HIV-1 risk scoring tools could help target provision of prevention modalities such as pre-exposure prophylaxis. Recent research suggests that risk scores for women aged 18–45 may not predict risk well among young women aged 18–24. We evaluated the predictive performance of age-specific risk scores compared with the existing non–age-specific VOICE risk score, developed for women aged 18–45.
We conducted a secondary analysis of the Evidence for Contraceptive Options and HIV Outcomes Trial to develop and internally validate HIV-1 risk scores for women aged 18–24 and 25–35 in South Africa. Candidate predictors included baseline demographic, clinical, behavioral, and contextual characteristics readily available in clinical settings. The VOICE risk score was applied to women aged 18–35. We evaluated predictive performance of each risk score by area under the receiver operating characteristic curve (AUC).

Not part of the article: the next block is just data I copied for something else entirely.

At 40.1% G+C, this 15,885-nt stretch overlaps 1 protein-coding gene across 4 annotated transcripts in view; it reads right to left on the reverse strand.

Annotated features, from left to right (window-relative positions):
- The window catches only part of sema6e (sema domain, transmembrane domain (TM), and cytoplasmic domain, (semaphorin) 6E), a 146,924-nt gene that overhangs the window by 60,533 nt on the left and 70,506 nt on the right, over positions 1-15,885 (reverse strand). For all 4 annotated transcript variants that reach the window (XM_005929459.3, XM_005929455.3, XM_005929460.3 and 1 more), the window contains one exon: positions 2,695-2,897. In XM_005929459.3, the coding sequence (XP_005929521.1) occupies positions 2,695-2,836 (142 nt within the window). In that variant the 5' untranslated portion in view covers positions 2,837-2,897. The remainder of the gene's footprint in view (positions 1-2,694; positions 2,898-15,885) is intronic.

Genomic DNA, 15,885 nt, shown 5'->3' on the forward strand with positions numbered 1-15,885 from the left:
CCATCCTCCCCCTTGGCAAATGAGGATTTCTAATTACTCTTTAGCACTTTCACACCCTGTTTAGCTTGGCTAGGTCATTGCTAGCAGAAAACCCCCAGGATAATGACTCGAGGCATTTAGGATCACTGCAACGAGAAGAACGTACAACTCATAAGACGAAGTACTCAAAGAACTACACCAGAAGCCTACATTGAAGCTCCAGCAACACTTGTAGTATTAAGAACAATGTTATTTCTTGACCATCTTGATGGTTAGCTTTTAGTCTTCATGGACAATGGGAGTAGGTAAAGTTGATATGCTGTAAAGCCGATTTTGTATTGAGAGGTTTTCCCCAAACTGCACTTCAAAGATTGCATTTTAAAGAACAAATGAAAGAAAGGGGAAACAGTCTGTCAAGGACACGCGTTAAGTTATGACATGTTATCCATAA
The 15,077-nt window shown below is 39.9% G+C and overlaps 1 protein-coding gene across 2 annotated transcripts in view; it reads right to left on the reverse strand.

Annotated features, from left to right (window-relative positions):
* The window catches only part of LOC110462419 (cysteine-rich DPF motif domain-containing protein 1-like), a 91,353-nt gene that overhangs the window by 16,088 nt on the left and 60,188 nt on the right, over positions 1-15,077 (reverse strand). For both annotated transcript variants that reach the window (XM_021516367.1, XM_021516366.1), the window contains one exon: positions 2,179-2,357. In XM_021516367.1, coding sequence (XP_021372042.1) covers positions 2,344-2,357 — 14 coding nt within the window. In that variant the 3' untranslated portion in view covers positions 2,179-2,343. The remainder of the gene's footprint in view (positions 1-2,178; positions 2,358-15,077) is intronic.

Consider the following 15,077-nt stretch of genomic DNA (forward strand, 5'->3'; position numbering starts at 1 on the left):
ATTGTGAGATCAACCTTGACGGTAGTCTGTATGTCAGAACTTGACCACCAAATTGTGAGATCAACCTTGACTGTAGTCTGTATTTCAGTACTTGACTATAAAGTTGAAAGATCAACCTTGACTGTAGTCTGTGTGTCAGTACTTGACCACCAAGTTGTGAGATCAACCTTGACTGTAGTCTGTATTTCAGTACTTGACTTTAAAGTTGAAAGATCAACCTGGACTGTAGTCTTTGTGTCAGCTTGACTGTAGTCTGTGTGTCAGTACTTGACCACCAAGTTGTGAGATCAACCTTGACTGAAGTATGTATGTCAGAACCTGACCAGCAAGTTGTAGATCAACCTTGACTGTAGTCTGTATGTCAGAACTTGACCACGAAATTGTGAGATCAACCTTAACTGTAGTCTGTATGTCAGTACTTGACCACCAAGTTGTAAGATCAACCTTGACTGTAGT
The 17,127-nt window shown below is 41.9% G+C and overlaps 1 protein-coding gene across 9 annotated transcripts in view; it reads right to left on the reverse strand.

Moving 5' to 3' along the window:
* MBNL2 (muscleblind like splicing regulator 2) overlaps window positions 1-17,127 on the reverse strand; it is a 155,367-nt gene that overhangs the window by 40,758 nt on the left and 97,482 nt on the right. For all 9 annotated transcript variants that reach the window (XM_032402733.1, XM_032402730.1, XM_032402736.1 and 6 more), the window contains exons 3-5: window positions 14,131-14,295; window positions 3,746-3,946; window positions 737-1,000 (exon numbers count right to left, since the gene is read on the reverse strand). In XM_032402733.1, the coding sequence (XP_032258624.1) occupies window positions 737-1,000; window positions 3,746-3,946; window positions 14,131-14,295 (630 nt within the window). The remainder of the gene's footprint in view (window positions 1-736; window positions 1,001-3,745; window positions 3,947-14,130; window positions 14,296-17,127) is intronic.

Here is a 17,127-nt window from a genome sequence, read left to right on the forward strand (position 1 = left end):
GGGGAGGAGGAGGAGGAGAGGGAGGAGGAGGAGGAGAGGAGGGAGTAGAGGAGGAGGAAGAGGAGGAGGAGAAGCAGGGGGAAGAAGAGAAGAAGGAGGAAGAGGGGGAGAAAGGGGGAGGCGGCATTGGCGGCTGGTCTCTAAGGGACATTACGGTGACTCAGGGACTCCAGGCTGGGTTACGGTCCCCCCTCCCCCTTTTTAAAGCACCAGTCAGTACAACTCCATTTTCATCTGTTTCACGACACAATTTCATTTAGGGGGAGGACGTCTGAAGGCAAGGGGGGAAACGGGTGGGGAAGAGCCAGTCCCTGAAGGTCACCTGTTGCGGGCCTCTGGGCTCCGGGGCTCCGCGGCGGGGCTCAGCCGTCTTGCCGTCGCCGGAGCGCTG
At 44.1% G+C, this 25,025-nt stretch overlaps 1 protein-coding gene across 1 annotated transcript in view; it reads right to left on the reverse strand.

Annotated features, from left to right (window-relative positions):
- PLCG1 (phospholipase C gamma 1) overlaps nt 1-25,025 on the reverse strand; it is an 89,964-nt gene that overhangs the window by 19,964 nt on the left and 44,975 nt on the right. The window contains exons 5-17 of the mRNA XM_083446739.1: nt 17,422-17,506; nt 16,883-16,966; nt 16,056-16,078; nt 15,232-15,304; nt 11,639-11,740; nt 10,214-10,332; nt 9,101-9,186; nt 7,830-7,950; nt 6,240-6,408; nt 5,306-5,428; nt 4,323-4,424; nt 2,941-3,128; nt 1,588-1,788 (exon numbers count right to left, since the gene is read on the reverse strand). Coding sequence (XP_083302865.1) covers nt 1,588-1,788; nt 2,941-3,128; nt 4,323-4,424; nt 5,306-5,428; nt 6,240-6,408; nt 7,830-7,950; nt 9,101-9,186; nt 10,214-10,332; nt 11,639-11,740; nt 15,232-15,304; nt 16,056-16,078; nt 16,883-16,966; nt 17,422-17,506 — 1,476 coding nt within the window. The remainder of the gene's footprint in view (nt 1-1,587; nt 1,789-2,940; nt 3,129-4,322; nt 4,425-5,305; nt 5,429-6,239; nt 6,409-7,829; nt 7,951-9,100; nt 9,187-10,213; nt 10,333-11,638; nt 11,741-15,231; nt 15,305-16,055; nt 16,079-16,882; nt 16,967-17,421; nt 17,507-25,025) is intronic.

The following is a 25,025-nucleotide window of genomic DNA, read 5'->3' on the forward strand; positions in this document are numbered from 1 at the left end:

Predictive performance of all risk scores was moderate, with AUC (95% confidence interval) of 0.64 (0.60 to 0.67) among women aged 18–24, 0.68 (0.62 to 0.73) among those aged 25–35, and 0.61 (0.58 to 0.65) for the VOICE risk score applied to women aged 18–35; The AUC was similar in internal validation. Among women aged 18–24, HIV-1 incidence was high even at low risk scores, at 3.9 per 100 person-years (95% confidence interval: 3.2 to 4.7).
All risk scores were moderately predictive of HIV-1 acquisition, and age-specific risk scores performed only marginally better than the VOICE non–age-specific risk score. Approaches for targeted pre-exposure prophylaxis provision to women in South Africa may require more extensive data than are currently available to improve prediction.